“It’s our only source of drinking, consumable and firefighting water,” says Jay Leus, a resident of Ymir who opposes the idea of logging the area. “It could very well put us into a water crisis, as our community watershed is incredibly small.”

RDKB cancels States of Local Emergency — snowpack remains above seasonal average

This is great news as RDKB Chair Grace McGregor happily signing documents to CANCEL States of Local Emergency. — Photo courtesy RDKB Twitter

The Boundary region appears to have dodge a flooding bullet, for now, prompting the Regional District of Kootenay Boundary Emergency Operations Centre to cancel the States of Local Emergency.

“River and stream levels in the Boundary forecasts downgraded significantly (Saturday) morning . . ..River levels expected to be well below last weekend's levels,” the RDKB media release said.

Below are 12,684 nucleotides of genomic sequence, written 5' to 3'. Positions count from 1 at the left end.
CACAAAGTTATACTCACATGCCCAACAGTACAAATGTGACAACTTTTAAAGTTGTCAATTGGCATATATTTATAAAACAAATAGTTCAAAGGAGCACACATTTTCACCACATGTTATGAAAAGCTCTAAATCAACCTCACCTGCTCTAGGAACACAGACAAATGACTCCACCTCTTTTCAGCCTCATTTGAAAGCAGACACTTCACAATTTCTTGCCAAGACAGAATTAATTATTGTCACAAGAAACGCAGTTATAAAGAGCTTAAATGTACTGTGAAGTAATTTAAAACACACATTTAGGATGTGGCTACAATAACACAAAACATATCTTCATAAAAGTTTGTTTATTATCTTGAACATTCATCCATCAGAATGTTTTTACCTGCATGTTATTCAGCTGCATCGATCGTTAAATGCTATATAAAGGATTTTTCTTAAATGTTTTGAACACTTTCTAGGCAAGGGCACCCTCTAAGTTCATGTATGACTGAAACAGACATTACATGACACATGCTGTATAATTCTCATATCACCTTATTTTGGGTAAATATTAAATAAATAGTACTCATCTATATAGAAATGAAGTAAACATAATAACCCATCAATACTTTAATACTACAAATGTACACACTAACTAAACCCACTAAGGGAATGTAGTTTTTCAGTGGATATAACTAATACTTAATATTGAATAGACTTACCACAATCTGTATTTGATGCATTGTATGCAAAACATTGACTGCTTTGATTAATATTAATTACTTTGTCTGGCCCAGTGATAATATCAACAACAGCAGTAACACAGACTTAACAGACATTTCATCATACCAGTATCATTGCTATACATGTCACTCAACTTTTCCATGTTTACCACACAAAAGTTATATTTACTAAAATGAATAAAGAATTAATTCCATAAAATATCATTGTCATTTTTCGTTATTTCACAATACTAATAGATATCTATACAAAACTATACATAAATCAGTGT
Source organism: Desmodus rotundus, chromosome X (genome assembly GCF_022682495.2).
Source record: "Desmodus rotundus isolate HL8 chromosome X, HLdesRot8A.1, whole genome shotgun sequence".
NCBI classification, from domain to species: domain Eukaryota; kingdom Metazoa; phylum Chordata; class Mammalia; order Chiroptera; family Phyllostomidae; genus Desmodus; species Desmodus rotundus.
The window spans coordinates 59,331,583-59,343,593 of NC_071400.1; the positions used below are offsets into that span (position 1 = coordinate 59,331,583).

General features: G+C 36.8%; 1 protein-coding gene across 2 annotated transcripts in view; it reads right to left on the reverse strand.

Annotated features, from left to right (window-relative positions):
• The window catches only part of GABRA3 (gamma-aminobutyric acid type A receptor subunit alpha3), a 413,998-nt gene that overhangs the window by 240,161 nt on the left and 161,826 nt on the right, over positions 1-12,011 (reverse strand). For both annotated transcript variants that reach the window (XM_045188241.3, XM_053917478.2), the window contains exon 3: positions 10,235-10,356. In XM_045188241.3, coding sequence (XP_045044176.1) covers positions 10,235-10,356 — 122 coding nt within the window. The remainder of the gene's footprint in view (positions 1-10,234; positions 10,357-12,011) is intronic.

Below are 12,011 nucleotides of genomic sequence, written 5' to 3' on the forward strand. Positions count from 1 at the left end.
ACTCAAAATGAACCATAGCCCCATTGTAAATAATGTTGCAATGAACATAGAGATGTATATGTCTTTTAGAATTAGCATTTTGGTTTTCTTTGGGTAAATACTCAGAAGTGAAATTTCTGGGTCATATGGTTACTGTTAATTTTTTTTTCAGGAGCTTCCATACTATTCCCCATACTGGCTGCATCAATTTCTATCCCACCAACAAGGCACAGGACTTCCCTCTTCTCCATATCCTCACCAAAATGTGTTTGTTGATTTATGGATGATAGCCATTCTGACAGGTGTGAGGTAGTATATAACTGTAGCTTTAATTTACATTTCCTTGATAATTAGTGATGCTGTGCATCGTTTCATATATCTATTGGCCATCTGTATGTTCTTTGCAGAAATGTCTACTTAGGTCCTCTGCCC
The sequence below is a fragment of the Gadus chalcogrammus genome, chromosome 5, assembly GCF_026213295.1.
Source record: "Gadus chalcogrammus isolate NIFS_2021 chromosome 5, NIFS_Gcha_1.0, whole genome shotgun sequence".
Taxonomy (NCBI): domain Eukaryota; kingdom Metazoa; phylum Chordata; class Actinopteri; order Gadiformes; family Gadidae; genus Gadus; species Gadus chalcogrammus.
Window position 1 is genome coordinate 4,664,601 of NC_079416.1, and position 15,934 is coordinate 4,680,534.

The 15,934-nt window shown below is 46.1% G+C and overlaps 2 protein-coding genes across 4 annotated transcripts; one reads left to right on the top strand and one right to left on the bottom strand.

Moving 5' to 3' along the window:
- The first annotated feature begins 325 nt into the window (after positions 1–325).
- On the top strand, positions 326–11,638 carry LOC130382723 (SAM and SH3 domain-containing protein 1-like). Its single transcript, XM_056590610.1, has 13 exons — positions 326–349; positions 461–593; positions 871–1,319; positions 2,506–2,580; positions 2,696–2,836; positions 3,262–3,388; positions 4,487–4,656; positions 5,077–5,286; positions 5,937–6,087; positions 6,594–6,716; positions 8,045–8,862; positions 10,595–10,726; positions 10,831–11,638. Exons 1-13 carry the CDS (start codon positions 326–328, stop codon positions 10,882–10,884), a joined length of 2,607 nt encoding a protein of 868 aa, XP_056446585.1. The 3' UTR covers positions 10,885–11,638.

“Although the predicted floods will not happen this weekend, spring melt and runoff is not over. Snowpack at high elevations remain well above seasonal averages.

RDKB issues EVACUATION ALERT for Manly Meadows Area

The area of Manly Meadows Evacuation Alert area is circleed in orange.

The Regional District of Kootenay Boundary issued an Evacuation Alert for Manly Meadows Area.

The RDKB said the alert is being issued due to the potential for a second spike in flooding from the Kettle River in the Manly Meadows Area.

"Predictions are that the water level could exceed those experienced on Saturday, May 6," the media release said.

"Your property is on alert due to concerns associated with responders and resident’s safety considering the potential loss of road access to your property if water levels rise."